How do I stop trying to please everyone and respond how I think they want me to respond? How do I be honest with my feelings? I feel like I am just telling myself what I would like to hear as well.


The fact that you’re asking this question means that you’ve already become more honest with yourself. Something about the way you’re showing up in relationships doesn’t feel right and you want something different. Paying attention to that internal incongruence is going to be a foundational skill as you develop better relationship reflexes. Let’s talk about how you can become more emotionally honest with yourself and others.

When we people please, we’re regulating our own emotions by regulating other people’s reality. If we don’t recognize the fact that we’re emotionally dysregulated, we’ll keep trying to manage everyone around us instead of dealing directly with our own emotions. For example, if you’re afraid of being criticized by others, you’ll agree to do things you don’t want to do. Instead of confronting your fear of being criticized, you’ll seek immediate relief through manipulation. However, the punishing part of people pleasing soon follows as you must now live with the false promises you’ve made.

People pleasing is common because we’re wired to stay close to others for our own stability. Social baseline theory says that, as humans, we have an easier time regulating our own emotions when we’re connected to the group instead of trying to self-regulate in isolation. The risk of being separated from the group through judgement, criticism, rejection, or abandonment is something we’re constantly monitoring.

Consequently, controlling other people’s reactions to us is an instinctive way for us to guarantee that we’ll retain our connection to the group and, therefore, the ability to regulate our emotions. It takes tremendous courage to show up as ourselves and trust that we’ll be okay. Let’s talk about how you can do this.

As I pointed out earlier, you already have a sense that the way you’re showing up isn’t healthy for you. We all have the light of Christ inside of us that invites us to stay in the light. It takes humility and courage to act on this light and make the necessary adjustments. For example, if you commit to doing something you don’t want to do, you’ll feel the uneasiness of trading immediate relief for your integrity. Even if you overcommitted, you can change your commitment, renegotiate a different arrangement, or, if nothing else can change this time, learn your lesson for the future. It takes practice paying attention to this internal compass and then acting on it. You’ll have some anxiety and fear at first, but you’ll start to see that the fear of being rejected and isolated simply doesn’t come true in the way you imagined it.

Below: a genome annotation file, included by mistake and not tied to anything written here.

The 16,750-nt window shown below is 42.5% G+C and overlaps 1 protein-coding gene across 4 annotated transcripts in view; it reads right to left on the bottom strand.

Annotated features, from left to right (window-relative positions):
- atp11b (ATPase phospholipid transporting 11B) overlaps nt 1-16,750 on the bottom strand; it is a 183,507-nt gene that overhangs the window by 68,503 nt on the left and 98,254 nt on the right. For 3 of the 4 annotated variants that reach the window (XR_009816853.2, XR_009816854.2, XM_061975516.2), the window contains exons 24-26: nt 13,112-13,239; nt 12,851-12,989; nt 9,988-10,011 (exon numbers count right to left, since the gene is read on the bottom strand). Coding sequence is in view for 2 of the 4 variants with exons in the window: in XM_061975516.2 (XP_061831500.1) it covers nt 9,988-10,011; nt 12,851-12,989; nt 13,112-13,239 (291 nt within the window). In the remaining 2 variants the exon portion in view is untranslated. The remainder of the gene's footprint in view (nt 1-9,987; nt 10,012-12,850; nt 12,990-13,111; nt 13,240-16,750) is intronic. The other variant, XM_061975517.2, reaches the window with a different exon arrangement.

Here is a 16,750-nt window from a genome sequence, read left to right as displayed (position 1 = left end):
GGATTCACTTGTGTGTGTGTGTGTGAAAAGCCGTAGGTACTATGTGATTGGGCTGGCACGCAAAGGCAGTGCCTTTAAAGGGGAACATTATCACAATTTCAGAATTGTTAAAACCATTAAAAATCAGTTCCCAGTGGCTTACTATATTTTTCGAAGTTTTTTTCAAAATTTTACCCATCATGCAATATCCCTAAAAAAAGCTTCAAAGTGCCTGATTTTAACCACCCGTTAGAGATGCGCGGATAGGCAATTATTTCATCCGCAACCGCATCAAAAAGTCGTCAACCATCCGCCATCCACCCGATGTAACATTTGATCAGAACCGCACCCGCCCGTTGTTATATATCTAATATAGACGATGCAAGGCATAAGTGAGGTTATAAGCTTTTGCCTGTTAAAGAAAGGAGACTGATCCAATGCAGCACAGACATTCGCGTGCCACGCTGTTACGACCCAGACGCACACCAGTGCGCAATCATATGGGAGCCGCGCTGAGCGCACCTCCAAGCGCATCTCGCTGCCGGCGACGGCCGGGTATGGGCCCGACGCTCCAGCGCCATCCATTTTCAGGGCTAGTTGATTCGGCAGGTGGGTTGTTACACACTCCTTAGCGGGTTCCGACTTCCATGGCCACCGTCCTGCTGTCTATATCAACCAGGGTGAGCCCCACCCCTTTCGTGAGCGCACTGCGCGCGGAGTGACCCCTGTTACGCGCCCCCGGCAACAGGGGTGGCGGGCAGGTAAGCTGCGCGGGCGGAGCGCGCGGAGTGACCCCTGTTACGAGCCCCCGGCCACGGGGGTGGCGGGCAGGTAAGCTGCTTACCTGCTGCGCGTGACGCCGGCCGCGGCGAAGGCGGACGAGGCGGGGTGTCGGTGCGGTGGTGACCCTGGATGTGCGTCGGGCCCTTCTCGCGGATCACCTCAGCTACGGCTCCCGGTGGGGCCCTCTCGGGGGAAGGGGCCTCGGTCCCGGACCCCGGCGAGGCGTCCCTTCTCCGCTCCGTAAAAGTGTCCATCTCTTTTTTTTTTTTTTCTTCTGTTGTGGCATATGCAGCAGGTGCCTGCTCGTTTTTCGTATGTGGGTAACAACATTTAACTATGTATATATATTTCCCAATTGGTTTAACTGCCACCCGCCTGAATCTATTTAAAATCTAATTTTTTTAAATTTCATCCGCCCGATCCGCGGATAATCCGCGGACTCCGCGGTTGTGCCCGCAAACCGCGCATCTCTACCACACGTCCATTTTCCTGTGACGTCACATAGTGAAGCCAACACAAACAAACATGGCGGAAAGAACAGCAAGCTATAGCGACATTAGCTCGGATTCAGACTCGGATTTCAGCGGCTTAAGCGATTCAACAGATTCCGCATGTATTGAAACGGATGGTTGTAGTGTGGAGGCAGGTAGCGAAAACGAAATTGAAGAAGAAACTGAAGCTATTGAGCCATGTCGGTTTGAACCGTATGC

Give yourself the time and permission to circle back around and revisit anything that doesn’t feel right. There’s nothing wrong with saying something like, “I overcommitted and I need to make an adjustment”, or, “I agreed to something that, upon further reflection, isn’t going to work for me.” Yes, you’ll have some anxiety and fear as you practice this level of integrity. However, it will become more reflexive and soon you’ll see that people can handle disappointment when you stop people pleasing.

If you still can’t seem to break out of these patterns, it’s worth exploring other reasons for the people pleasing. You might have been raised in a family system where you learned that other people’s needs are more important than yours. You may have experienced interpersonal trauma and have difficulty setting healthy limits for yourself. These areas can be explored and addressed in the care of a mental health professional.

Geoff will answer a new family and relationship question every Friday. You can email your question to him at ge***@ge**********.com  

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About the Author

Geoff Steurer is a licensed marriage and family therapist in private practice in St. George, Utah. He is the co-author of “Love You, Hate the Porn: Healing a Relationship Damaged by Virtual Infidelity”, host of the podcast, “From Crisis to Connection”, and creates online relationship courses. He earned degrees from Brigham Young University and Auburn University. He is married to Jody Young Steurer and they are the parents of four children.

The advice offered through Geoff Steurer’s column is educational and informational in nature and is provided only as general information. It is not meant to establish a therapist-patient relationship or offer therapeutic advice, opinion, diagnosis treatment or to establish a standard of care. Although Geoff Steurer is a trained psychotherapist, he is not functioning in the role of a licensed therapist by writing this column, but rather using his training to inform these responses. Thus, the content is not intended to replace independent professional judgment. The content is not intended to solicit clients and should not be relied upon as medical or psychological advice of any kind or nature whatsoever. The information provided through this content should not be used for diagnosing or treating a mental health problem or disease. The information contained in these communications is not comprehensive and does not include all the potential information regarding the subject matter, but is merely intended to serve as one resource for general and educational purposes.